Thursday, April 22, 2021
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virtual pioneerVirtual Pioneer & Ranching Crafts Day programming is scheduled at 2 p.m. on Feb. 13 and Feb. 14 on the Museum of South Texas History’s Facebook page.

Every year, for nearly 30 years, the community was invited to participate in homestead and ranching activities such as butter churning and cattle herding at the museum. This year, however, the museum will host a virtual demonstration on the community-favorite activity butter making. This demonstration will feature museum staff showcasing the ingredients, science and history of butter making in the borderlands. A digital recipe card is available to view or download at mosthistory.org so you can follow along or make on your own time. “Butter Making Demonstration” will broadcast at 2 p.m. Saturday, Feb. 13, on Facebook Live and YouTube Live.

 

The following Sunday Speaker Series Online presentations will highlight pioneers in industry, education, and municipal history.

The first presentation, “The Story of Falfurrias Butter and the Lasater Family,” will feature Peggy Lasater Clark, a descendent of Edward C. Lasater, and Kelly Francis-Love, the museum’s archivist. The Lasater family’s legacy includes the founding of the city of Falfurrias in 1904 and the establishment of Brooks County in 1911. Not to mention the regional favorite Falfurrias Creamery Company which made that famous Falfurrias Butter. This presentation begins at 2 p.m. on Feb. 14 on Facebook Live.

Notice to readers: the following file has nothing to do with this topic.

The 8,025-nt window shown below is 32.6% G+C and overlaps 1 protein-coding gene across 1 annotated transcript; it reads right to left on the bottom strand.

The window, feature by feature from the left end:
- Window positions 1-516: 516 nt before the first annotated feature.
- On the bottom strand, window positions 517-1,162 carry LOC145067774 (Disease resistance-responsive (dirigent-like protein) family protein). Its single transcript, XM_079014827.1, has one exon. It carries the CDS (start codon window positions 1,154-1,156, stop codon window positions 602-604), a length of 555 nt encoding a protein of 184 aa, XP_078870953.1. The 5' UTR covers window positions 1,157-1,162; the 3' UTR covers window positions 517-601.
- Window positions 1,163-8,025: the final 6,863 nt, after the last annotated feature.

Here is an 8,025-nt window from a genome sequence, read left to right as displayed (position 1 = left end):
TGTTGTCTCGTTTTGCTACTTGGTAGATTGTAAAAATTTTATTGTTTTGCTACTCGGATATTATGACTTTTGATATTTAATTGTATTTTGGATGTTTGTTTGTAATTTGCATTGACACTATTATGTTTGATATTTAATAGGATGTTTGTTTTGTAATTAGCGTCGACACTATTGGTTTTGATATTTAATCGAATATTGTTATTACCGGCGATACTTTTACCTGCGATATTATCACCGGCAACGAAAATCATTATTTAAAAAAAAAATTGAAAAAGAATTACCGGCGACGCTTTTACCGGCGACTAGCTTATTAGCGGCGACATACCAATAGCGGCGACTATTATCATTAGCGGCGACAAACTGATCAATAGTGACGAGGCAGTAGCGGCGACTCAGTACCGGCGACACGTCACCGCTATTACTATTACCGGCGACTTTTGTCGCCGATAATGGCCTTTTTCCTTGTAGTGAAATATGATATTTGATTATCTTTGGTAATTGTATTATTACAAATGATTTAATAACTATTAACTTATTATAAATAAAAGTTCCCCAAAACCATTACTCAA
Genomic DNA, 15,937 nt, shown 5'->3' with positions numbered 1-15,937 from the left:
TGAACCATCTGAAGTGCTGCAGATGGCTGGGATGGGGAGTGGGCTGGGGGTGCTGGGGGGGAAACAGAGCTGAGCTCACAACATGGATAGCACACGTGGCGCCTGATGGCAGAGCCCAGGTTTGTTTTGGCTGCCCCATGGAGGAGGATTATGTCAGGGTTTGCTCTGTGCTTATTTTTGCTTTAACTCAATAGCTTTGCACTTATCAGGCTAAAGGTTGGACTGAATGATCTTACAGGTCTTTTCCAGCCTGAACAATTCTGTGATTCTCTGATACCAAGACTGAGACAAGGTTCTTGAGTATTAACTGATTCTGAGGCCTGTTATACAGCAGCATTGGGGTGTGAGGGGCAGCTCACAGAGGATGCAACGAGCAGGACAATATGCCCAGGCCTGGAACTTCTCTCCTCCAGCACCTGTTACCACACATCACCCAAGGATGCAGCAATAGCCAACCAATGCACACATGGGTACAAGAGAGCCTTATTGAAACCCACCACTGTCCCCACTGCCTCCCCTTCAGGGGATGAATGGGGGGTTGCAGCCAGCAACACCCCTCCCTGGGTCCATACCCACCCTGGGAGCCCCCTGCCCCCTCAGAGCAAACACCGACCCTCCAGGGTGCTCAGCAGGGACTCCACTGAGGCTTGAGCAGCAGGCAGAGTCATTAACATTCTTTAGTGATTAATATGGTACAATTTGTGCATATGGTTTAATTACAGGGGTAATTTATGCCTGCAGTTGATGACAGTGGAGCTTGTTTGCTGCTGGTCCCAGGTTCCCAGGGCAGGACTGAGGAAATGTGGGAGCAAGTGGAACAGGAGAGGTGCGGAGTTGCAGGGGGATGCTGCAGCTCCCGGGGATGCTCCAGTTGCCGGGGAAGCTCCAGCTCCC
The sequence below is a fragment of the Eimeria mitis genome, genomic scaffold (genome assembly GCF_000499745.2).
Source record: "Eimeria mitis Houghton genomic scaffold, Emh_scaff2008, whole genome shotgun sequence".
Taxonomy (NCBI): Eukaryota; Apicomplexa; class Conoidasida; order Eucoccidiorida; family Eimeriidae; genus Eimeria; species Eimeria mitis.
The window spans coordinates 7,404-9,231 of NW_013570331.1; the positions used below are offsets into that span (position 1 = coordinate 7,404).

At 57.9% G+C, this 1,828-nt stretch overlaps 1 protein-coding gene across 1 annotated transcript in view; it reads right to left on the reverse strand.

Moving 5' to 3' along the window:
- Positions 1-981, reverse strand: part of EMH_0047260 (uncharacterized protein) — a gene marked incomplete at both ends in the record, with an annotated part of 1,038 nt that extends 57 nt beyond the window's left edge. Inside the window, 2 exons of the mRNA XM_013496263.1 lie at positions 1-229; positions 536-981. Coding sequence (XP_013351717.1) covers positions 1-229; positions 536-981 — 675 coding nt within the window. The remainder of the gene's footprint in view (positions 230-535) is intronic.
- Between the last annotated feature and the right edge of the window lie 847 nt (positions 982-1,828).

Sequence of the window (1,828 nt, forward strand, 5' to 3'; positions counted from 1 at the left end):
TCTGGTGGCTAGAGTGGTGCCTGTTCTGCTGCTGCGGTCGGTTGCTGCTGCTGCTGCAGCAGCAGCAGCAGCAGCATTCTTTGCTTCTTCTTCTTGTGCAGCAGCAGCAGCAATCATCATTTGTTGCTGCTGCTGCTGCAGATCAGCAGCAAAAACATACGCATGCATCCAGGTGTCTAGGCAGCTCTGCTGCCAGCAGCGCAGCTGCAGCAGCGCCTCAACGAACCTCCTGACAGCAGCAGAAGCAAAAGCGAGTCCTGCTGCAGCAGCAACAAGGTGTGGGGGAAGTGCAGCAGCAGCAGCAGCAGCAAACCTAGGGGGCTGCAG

Other Sunday Speaker Series Online presentations include Sandra Tumberlinson and Lonnie Davis, the guest speakers for the presentation titled “Callandret, The Man, The School, The Times,” which is scheduled at 2 p.m. on Feb. 21. Romeo Rosales Jr. will present “Pharr: A Brief History,” a pictorial history on the city of Pharr, at 2 p.m. on Feb. 28.

All presentations will broadcast at facebook.com/MOSTHistory/live. Viewers are encouraged to interact with guest speakers by posting comments and questions on the live feed. The presentations will also be recorded and posted for public access on the museum’s website at mosthistory.org. These presentations are made possible by H-E-B Feeding Fiestas.

This program is made possible by the generous support from the Carmen C. Guerra Endowment. Mrs. Guerra was committed to educational causes in the Rio Grande Valley. This named endowment was created by her family to honor her memory and to continue providing educational opportunities for the community.

About Museum of South Texas History

The Museum of South Texas History is accredited by the American Alliance of Museums. It is located downtown Edinburg at 200 North Closner Boulevard on the Hidalgo County Courthouse square. Founded in 1967 as the Hidalgo County Historical Museum in the 1910 Hidalgo County Jail, the museum has grown over the decades through a series of expansions to occupy a full city block. In 2003, following the completion of a 22,500 square foot expansion, the museum was renamed the Museum of South Texas History to better reflect its regional scope. Today, the museum preserves and presents the borderland heritage of South Texas and Northeastern Mexico through its permanent collection and the Margaret H. McAllen Memorial Archives and exhibits spanning prehistory through the 20th century. For more information about MOSTHistory, including becoming a FRIEND, visit MOSTHistory.org, like us on Facebook and Instagram, follow on Twitter, find on YouTube or call (956) 383-6911.

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